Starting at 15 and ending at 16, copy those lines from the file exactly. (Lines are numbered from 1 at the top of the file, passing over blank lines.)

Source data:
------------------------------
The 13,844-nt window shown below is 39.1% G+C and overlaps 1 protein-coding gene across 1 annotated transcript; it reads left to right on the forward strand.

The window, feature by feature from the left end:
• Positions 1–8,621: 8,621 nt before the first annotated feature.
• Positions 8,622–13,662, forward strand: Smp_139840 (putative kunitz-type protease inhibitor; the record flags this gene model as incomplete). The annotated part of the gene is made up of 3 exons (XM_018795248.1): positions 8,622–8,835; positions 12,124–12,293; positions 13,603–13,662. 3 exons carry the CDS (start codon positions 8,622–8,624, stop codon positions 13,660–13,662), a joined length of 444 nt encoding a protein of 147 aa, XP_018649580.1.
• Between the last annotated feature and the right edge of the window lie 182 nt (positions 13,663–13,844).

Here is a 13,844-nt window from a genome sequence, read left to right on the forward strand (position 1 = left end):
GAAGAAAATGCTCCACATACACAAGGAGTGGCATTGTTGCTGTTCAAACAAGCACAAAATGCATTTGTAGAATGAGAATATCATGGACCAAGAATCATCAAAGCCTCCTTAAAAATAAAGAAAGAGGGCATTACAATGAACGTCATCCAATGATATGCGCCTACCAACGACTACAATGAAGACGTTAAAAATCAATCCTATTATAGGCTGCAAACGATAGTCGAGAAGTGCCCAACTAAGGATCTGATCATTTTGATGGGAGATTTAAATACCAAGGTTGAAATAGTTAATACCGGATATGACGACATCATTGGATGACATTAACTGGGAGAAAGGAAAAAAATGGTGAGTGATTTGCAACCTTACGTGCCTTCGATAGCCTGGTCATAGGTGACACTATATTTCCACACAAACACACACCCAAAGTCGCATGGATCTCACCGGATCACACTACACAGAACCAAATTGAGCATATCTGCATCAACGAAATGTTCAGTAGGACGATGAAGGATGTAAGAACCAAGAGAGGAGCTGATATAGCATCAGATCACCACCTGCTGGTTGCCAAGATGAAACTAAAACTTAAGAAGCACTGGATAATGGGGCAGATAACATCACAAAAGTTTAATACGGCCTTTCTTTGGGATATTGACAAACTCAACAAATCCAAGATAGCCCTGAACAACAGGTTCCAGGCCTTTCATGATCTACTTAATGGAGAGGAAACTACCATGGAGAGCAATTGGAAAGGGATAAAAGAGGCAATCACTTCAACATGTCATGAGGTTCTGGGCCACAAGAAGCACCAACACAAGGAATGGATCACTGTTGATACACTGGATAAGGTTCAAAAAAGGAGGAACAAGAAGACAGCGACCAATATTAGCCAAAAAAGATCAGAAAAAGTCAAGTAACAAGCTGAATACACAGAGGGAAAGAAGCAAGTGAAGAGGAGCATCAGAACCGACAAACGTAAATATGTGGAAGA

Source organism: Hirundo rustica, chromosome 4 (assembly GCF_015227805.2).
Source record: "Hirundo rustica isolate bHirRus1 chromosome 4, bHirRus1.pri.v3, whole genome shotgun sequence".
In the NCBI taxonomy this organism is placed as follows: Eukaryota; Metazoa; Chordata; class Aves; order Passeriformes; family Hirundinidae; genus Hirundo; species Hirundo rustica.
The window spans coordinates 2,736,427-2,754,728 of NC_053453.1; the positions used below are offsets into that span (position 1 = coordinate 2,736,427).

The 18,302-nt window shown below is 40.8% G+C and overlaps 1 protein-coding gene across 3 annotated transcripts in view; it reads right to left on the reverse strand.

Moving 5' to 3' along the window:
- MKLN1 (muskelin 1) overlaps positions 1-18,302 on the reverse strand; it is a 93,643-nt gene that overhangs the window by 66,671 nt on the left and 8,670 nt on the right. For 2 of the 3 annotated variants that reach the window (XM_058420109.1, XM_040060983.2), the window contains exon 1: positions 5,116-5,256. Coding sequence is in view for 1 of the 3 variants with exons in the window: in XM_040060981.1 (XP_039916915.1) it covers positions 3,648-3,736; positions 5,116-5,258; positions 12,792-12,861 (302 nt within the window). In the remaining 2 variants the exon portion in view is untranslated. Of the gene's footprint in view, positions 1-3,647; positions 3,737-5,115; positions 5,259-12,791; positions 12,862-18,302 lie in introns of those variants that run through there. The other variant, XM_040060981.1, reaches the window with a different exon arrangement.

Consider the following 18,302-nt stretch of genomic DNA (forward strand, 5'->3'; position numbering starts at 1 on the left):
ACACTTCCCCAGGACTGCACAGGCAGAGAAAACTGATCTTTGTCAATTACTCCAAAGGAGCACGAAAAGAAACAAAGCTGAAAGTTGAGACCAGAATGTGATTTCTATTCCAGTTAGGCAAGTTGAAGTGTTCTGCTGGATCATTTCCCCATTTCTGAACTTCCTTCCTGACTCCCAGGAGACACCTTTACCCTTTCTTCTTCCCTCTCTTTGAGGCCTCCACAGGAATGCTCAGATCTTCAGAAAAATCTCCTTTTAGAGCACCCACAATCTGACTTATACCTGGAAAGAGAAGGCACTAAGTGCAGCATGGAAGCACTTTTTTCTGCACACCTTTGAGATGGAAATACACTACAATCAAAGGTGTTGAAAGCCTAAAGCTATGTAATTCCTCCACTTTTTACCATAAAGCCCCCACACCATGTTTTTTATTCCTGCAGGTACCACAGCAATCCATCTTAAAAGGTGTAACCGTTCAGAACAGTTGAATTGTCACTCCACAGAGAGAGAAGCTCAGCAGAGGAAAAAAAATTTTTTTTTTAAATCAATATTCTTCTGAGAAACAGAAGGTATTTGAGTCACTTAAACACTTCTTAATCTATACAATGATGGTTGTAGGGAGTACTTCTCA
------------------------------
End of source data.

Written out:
Consider the following 18,302-nt stretch of genomic DNA (forward strand, 5'->3'; position numbering starts at 1 on the left):
ACACTTCCCCAGGACTGCACAGGCAGAGAAAACTGATCTTTGTCAATTACTCCAAAGGAGCACGAAAAGAAACAAAGCTGAAAGTTGAGACCAGAATGTGATTTCTATTCCAGTTAGGCAAGTTGAAGTGTTCTGCTGGATCATTTCCCCATTTCTGAACTTCCTTCCTGACTCCCAGGAGACACCTTTACCCTTTCTTCTTCCCTCTCTTTGAGGCCTCCACAGGAATGCTCAGATCTTCAGAAAAATCTCCTTTTAGAGCACCCACAATCTGACTTATACCTGGAAAGAGAAGGCACTAAGTGCAGCATGGAAGCACTTTTTTCTGCACACCTTTGAGATGGAAATACACTACAATCAAAGGTGTTGAAAGCCTAAAGCTATGTAATTCCTCCACTTTTTACCATAAAGCCCCCACACCATGTTTTTTATTCCTGCAGGTACCACAGCAATCCATCTTAAAAGGTGTAACCGTTCAGAACAGTTGAATTGTCACTCCACAGAGAGAGAAGCTCAGCAGAGGAAAAAAAATTTTTTTTTTAAATCAATATTCTTCTGAGAAACAGAAGGTATTTGAGTCACTTAAACACTTCTTAATCTATACAATGATGGTTGTAGGGAGTACTTCTCA